Submitted to: Journal of Food Science
Publication Type: Peer Reviewed Journal
Publication Acceptance Date: November 3, 2005
Publication Date: February 10, 2006
Citation: Solomon, E.B., Huang, L., Sites, J.E., Annous, B.A. 2006. Thermal inactivation of salmonella on cantaloupes using hot water. Journal of Food Science. 71(2): M25-M30. Interpretive Summary: Cantaloupe melons have been implicated in at least six outbreaks of Salmonellosis since 1990. Our laboratory has investigated a variety of treatments for sanitizing melons, concluding that aqueous sanitizers were only partially effective at reducing populations of Salmonella, especially when the target bacteria were allowed to reside on the melon surface for more than 24 hours. Recently, our laboratory has focused on the use of hot water as a simple intervention to inactivate surface associated bacteria. The goal of the current research was to demonstrate the efficacy of hot water using specific temperatures and durations for the inactivation of Salmonella and to model the penetration of heat from water at various temperatures into the flesh of test melons. Results confirmed that 99.999% reduction of pathogen populations could be obtained and that the edible portions of melons remain relatively cool while the rind temperature rapidly rises to a point lethal for Salmonella. These results indicate that surface pasteurization will enhance the microbiological safety of cantaloupes while maintaining the quality of the product. These findings will assist food industry and regulatory agencies in establishing processing guidelines to guard against pathogens, thereby decreasing the incidence of food poisoning outbreaks.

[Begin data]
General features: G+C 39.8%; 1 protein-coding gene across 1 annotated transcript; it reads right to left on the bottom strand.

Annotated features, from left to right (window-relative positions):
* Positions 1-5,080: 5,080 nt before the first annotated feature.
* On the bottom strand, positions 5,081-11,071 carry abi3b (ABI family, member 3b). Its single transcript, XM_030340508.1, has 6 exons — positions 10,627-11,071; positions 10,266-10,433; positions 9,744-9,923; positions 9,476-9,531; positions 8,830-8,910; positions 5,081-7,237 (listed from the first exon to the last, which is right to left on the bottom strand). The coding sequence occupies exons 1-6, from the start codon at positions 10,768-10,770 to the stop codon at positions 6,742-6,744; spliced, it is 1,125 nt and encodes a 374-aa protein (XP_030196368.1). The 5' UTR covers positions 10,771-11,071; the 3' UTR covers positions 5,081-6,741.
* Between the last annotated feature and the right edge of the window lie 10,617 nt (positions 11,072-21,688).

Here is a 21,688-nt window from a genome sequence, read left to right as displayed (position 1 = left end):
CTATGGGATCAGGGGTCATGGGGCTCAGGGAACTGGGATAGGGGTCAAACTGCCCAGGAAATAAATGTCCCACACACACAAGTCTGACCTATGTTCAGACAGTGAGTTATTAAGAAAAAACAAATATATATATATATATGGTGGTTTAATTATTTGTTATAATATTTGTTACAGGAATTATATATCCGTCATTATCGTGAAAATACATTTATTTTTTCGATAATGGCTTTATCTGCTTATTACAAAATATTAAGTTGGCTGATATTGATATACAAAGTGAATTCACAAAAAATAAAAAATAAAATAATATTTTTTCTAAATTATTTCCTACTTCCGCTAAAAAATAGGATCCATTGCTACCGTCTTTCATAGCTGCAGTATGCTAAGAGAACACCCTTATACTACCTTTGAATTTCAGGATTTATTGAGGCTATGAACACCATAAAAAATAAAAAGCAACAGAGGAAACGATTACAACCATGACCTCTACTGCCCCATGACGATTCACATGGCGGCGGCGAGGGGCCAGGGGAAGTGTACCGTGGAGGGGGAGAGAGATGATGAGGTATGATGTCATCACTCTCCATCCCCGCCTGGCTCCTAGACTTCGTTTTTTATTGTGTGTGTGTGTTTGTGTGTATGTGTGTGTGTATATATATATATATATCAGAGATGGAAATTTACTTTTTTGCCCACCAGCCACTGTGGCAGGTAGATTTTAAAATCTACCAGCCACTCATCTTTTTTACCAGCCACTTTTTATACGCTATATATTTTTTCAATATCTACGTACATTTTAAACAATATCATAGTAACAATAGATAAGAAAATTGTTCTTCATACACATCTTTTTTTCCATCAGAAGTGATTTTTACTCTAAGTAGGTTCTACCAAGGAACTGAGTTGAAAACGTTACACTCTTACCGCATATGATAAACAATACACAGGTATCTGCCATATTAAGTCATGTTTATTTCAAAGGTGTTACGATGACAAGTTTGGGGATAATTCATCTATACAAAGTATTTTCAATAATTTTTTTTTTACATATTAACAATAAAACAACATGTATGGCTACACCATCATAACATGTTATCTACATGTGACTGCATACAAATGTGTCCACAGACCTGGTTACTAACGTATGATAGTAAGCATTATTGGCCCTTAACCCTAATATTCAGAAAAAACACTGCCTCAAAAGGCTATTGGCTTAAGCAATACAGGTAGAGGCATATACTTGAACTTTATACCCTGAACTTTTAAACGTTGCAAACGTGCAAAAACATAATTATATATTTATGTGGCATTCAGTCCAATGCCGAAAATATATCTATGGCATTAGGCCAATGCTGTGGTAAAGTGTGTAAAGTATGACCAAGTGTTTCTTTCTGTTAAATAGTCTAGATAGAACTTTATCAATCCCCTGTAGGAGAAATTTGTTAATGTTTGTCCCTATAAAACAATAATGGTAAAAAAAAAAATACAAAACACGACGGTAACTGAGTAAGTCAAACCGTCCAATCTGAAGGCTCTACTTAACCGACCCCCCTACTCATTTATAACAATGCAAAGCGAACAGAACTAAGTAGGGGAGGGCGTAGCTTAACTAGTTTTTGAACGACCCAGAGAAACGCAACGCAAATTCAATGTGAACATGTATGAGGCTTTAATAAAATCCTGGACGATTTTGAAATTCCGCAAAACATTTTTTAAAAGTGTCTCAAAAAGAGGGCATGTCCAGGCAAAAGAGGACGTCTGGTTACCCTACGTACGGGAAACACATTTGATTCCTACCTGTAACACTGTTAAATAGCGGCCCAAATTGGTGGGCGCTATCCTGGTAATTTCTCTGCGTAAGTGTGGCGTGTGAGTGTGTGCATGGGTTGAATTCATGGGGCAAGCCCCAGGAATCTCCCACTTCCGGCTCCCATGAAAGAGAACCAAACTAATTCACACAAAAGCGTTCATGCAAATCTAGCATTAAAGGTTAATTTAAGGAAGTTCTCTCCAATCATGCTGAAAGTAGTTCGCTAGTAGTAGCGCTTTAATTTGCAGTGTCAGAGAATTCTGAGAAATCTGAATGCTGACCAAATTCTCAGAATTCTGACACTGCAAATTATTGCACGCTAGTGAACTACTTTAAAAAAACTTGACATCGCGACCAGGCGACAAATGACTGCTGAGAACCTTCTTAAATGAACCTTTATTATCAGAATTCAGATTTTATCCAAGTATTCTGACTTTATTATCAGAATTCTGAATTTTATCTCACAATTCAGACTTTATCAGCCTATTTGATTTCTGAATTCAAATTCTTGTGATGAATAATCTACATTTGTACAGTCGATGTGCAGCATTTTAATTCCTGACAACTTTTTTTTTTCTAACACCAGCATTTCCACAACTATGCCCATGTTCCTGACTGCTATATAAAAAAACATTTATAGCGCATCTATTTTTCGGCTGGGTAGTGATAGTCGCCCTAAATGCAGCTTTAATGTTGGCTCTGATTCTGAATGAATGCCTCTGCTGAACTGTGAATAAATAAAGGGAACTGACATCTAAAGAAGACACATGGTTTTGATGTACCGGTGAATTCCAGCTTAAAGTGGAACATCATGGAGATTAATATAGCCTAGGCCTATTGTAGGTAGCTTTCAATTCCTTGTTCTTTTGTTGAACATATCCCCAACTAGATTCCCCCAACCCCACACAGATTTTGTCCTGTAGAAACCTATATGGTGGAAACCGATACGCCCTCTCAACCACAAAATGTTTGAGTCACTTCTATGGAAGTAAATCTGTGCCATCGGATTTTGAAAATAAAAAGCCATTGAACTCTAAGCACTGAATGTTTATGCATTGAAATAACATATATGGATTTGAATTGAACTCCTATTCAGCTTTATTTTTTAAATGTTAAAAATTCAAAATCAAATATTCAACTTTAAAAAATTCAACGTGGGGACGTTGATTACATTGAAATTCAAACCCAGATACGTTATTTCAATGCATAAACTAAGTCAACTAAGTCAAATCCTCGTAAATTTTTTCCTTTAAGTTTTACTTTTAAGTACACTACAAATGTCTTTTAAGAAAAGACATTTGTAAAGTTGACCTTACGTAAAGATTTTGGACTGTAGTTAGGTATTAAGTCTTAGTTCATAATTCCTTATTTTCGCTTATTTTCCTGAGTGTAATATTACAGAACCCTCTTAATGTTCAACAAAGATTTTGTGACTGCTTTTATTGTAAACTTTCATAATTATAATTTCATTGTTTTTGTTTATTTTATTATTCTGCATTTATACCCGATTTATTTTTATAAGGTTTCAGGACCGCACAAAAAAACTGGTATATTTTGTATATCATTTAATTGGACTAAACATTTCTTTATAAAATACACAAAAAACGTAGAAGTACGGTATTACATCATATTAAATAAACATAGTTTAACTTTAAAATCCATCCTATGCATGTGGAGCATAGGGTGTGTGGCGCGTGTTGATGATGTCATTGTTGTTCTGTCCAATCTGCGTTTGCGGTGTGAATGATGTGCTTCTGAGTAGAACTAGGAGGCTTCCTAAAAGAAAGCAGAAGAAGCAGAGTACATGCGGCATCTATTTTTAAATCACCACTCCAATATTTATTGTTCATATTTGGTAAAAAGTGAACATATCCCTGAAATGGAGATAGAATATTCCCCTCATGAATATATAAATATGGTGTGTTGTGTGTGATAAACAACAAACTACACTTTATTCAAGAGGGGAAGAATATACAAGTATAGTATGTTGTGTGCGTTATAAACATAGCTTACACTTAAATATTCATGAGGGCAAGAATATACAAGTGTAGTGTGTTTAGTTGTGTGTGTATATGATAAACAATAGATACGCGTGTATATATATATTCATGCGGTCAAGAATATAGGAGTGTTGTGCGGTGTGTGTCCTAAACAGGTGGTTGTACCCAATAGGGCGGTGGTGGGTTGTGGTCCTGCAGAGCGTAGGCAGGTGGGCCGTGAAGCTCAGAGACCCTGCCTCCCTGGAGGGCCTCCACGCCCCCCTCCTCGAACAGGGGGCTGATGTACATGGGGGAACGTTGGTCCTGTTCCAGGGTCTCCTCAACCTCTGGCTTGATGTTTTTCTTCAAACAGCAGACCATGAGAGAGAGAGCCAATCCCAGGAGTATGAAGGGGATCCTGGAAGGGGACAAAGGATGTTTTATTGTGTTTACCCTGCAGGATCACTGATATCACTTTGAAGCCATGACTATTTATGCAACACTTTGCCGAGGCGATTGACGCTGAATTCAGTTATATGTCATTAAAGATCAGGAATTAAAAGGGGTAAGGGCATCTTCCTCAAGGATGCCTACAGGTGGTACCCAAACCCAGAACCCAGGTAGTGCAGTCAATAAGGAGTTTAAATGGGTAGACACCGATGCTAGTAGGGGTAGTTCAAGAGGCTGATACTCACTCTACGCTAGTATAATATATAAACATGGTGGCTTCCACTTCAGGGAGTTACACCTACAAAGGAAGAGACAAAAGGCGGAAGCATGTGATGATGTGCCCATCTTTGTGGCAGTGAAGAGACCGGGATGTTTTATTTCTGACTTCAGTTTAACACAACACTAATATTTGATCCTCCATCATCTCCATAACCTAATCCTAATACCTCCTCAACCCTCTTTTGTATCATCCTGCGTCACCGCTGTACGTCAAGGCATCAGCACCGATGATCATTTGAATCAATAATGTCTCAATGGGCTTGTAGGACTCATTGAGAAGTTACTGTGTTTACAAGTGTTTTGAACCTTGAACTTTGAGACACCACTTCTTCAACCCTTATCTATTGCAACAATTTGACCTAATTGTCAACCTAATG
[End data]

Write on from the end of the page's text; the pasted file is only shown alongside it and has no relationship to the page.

Technical Abstract: The inactivation of Salmonella on cantaloupes using hot water was investigated. Whole melons, inoculated with a cocktail of Salmonella isolates, were subjected to thermal treatments of various lengths in water at 65, 75, and 85 °C. Treatment with water at 85 °C for 60 seconds resulted in reductions of ca. 4.6 log CFU per square centimeter of rind. Thermal penetration profiles were measured and simulations conducted to verify the effect of hot water treatment conditions on the temperatures to which Salmonella attached to the surface of cantaloupe melons are exposed. Experimental and simulation data indicated that the internal temperature of melons treated with hot water did not increase rapidly compared to the rind temperature. Edible flesh 10 mm from the surface of the rind remained cool regardless of the process temperature. These results show the utility of hot water for the inactivation of Salmonella on cantaloupes and provide a framework to producers of fresh-cut melon for the potential use of hot water as an intervention treatment.